As you know, I’d been wandering around Silicon Valley for the past few months, meeting with people and learning about what they spend their days doing and whether I might want to do the voodoo they do.  But, of course, TS Eliot had it right when he said, “we shall not cease from exploration and the end of all our exploring will be to arrive where we started and know the place for the first time.”  And, indeed, in a sense, I’ve come full circle as I’ve joined Venture Investment Associates where I’ll be able to pursue my passion for investing in buyout, growth equity, and venture capital funds with folks who have been friends and mentors during the decade I've known them.

Of course, those of you who know VIA might cry out, “but you share a common Greek heritage with two of your partners and whenever the three of you meet, the European Central Bank will have to call an emergency meeting, as the prospect of three people of Greek lineage talking about investing will certainly unsettle financial markets!”  And, yes, I should probably apologize for the havoc that my people have wreaked.  But I actually prefer to brandish my heritage in another way. 

After all, our countryman, Herodotus, is viewed as “the father of history.”  Now, maybe it’s because I’m trying to justify my dusty history degree by saying that the subject is a great metaphor for investing, with it's emphasis on continuity and change.  After all, both history and private equity are concerned with catalysts and their effect on the status quo; at the same time, the whole process of forming investment hypotheses and testing them sounds like a Hegelian dialectic. 

And it was Herodotus who really taught us how to do history.  After all, the word history comes from the greek word historía (ἱστορία), which means “inquiry.”  And what’s really interesting is that ἱστορία in its original connotation suggested inquiry that arises from wandering around and listening while conversing with people.  Herodotus traversed the world and absorbed the stories of the locals in search of understanding.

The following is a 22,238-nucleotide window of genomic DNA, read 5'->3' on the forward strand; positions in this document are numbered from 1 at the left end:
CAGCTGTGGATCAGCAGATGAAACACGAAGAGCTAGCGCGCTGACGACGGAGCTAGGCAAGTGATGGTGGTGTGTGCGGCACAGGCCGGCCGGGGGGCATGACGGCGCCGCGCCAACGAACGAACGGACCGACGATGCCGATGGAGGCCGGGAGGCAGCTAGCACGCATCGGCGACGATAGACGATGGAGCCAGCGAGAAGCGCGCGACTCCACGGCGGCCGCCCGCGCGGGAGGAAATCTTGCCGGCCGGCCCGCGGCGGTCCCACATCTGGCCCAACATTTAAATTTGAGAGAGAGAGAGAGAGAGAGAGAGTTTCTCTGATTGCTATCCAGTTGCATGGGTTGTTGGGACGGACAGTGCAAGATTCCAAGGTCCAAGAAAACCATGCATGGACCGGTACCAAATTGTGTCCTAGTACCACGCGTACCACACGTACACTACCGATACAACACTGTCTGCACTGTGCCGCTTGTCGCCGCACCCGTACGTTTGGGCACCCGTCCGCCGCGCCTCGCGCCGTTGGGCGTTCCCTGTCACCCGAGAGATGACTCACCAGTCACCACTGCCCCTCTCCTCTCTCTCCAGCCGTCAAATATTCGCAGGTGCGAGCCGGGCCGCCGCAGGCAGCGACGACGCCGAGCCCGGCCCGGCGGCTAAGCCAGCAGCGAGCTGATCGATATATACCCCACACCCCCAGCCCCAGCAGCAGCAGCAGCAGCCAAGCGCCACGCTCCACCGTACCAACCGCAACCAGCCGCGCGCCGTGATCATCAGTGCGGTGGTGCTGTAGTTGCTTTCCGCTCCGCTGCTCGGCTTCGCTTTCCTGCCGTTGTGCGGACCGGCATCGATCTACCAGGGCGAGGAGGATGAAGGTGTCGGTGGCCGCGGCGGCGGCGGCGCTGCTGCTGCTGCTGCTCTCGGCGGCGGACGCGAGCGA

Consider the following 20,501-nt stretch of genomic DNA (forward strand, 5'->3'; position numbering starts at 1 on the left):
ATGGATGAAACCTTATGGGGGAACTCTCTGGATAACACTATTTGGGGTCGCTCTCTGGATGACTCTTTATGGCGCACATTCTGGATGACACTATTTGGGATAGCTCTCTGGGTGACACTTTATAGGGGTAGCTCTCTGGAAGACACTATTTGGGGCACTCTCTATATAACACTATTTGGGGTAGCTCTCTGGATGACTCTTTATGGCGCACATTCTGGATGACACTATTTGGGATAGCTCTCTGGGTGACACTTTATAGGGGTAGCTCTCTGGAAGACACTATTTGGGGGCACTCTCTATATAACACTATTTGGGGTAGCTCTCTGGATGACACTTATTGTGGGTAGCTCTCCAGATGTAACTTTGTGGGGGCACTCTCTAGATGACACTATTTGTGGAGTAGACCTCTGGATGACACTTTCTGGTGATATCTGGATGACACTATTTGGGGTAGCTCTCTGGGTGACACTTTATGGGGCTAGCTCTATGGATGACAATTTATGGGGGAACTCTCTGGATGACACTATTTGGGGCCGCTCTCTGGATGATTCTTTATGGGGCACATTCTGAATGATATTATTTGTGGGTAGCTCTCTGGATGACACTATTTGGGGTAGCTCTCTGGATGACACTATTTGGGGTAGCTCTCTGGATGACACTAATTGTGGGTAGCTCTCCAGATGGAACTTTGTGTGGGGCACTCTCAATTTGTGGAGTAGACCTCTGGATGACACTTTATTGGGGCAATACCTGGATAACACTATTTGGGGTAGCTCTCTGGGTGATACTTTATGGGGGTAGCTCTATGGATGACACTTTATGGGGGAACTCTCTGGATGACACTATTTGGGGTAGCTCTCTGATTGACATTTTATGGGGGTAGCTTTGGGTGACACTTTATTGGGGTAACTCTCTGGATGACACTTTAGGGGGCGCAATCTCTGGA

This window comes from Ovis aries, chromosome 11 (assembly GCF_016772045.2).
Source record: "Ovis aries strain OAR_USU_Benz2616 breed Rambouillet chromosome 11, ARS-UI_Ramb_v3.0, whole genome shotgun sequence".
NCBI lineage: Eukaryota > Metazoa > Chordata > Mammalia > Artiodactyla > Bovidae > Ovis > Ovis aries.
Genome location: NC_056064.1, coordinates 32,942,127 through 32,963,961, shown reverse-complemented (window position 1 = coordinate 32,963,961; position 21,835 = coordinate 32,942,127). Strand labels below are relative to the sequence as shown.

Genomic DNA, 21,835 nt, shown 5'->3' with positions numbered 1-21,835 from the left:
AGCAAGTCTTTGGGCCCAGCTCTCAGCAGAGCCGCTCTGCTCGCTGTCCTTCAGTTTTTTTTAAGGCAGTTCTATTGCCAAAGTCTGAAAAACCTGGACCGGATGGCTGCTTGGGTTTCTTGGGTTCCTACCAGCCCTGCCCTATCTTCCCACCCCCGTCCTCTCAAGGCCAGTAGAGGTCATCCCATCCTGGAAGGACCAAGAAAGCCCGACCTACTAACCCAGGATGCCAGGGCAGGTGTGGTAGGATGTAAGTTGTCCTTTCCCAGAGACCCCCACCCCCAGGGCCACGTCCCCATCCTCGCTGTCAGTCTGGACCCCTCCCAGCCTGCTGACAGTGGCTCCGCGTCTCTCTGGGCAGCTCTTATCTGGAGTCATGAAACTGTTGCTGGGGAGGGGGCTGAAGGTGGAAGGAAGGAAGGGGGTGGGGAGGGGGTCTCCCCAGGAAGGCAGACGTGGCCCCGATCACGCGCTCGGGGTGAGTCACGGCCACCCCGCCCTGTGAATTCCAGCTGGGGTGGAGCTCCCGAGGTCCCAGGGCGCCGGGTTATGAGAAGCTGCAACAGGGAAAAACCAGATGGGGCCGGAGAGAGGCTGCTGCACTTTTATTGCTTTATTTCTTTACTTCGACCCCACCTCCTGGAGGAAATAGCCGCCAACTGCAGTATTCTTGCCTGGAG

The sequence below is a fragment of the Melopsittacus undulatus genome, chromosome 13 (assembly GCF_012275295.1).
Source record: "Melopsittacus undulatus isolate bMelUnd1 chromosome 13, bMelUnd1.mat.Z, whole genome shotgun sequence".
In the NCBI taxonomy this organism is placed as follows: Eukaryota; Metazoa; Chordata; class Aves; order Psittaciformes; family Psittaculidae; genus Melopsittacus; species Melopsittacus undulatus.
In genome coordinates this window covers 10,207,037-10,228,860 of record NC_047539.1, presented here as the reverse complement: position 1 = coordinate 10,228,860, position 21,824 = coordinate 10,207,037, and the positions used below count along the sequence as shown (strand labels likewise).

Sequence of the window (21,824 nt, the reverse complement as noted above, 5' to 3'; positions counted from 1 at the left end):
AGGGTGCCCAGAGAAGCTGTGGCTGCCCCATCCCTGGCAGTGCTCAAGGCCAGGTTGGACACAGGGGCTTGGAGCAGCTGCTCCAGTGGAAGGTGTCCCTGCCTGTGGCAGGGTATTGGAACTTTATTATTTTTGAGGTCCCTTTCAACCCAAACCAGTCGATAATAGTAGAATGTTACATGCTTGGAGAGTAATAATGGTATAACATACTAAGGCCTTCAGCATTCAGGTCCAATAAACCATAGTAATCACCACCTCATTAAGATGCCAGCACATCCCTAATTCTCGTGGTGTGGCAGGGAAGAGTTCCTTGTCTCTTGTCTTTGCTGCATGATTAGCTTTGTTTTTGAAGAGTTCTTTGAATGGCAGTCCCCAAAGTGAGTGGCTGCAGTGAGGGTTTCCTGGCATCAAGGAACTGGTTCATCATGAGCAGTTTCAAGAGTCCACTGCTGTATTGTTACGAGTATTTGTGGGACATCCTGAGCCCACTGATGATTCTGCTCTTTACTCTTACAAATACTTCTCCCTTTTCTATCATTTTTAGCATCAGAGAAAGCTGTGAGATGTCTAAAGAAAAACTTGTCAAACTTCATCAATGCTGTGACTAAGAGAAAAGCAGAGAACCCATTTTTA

His lessons echo in the craft of the private equity investor 2500 years later, as we travel the world, visit portfolio companies, do reference calls, and attempt to divine the motivations of our General Partners.  In moving to Silicon Valley almost four years ago, I sought to live among the people the way Herodotus did as he wandered the ancient world.  

But why is such inquiry important?  Inertia makes it easy for some to continue in tried-and-true ways, but good investors constantly cast a skeptical eye, making each new commitment as a "fresh money buy".  Indeed, Herodotus himself reminds us: "For many that were once great have become small, and those that were great in my time were small formerly. Knowing, therefore, that human prosperity never remains the same, I will investigate both alike."  

Of course, Herodotus's investigations took place during a time of great progress and burgeoning affluence for the ancient Greeks.  As the Persian Wars about which he wrote receded into memory, the Hellenes experienced a flowering of knowledge and an explosion of wealth.  And while it may seem rash to compare our era to one of the most fecund in human history, today we are enjoying similarly profound advances in the frontiers of human understanding.  Technology-enabled advances are spreading quickly across an ever-more tightly connected world portending fresh prosperity.